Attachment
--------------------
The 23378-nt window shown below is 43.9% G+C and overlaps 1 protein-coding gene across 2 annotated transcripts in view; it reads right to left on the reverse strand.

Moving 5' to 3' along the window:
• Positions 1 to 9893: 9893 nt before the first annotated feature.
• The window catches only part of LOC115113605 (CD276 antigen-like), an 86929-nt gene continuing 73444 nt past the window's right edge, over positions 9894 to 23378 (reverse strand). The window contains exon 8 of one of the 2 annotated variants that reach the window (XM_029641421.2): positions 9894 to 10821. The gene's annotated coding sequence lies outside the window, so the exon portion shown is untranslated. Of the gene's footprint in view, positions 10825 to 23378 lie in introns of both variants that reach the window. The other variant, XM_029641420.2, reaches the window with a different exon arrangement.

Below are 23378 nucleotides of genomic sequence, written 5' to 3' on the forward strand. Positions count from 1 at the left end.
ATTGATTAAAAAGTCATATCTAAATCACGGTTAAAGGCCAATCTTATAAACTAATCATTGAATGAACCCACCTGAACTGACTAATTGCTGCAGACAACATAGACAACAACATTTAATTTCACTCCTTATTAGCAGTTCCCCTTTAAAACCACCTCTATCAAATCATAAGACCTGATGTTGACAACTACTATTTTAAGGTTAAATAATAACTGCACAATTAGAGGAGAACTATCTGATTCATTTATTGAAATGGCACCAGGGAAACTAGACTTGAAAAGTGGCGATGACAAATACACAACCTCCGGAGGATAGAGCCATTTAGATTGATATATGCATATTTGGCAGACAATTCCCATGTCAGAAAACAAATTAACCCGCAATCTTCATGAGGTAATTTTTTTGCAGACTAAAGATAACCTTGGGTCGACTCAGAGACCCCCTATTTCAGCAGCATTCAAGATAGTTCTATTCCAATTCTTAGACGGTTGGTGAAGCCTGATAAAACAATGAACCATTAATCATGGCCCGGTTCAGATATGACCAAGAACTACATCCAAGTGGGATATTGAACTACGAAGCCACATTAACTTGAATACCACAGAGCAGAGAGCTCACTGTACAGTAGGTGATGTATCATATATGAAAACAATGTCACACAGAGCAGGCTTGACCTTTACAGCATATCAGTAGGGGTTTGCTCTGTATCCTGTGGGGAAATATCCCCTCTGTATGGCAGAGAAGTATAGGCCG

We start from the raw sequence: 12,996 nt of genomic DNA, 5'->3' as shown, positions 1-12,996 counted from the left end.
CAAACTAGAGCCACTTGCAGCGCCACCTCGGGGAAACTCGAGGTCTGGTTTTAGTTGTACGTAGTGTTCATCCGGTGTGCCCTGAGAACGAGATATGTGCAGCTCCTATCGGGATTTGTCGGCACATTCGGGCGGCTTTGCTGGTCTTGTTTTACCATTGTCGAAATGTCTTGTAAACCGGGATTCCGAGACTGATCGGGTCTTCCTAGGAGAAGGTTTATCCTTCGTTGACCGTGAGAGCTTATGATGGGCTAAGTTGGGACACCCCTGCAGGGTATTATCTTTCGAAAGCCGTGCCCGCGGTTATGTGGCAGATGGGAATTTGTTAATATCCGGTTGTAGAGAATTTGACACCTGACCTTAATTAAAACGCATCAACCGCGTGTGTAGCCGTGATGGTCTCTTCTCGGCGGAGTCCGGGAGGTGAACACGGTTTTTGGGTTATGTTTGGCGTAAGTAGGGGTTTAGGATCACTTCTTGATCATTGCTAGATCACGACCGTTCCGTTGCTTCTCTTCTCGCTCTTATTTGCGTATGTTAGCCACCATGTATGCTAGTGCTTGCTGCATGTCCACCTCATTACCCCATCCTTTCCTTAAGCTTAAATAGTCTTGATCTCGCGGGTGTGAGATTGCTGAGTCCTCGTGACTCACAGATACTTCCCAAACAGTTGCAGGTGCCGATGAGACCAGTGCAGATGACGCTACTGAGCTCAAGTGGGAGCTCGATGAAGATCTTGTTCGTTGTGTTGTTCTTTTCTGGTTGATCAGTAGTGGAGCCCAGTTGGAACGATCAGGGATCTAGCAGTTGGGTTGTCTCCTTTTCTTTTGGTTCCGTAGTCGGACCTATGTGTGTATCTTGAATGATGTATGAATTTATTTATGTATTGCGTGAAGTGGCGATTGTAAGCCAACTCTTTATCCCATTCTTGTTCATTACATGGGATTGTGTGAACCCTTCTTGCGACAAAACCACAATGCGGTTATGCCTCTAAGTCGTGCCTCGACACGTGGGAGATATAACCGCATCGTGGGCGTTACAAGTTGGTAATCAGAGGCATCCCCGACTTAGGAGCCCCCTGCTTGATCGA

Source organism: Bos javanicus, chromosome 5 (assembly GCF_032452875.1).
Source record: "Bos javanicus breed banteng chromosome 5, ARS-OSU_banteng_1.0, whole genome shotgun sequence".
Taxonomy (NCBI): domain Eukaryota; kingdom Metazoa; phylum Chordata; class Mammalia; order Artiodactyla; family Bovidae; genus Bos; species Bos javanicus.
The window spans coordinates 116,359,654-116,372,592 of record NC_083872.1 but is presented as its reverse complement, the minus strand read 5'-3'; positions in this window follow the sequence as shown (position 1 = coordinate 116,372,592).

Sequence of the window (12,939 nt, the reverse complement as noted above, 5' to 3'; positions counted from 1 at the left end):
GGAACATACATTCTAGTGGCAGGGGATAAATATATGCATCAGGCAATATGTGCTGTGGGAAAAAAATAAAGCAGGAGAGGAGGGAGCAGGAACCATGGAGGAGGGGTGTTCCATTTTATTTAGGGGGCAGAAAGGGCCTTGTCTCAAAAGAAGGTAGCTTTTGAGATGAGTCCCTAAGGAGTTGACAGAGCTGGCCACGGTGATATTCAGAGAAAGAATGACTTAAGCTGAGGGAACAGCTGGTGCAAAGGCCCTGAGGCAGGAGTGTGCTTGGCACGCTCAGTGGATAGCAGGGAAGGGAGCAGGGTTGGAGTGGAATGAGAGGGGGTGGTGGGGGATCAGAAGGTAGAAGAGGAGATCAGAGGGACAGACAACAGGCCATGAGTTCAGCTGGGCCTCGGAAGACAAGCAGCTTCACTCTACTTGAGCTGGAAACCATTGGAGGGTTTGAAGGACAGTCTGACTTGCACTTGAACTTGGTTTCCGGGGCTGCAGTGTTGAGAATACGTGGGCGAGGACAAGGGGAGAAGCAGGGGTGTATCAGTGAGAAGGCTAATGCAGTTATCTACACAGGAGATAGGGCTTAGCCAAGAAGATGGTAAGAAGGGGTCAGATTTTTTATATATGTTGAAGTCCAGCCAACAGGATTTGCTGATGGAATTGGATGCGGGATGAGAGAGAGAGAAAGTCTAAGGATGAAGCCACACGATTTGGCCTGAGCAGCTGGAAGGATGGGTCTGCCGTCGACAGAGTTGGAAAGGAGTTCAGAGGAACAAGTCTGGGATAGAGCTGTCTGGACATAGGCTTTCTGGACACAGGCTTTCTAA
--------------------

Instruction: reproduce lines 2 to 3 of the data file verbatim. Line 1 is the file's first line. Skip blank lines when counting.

Moving 5' to 3' along the window:
• Positions 1 to 9893: 9893 nt before the first annotated feature.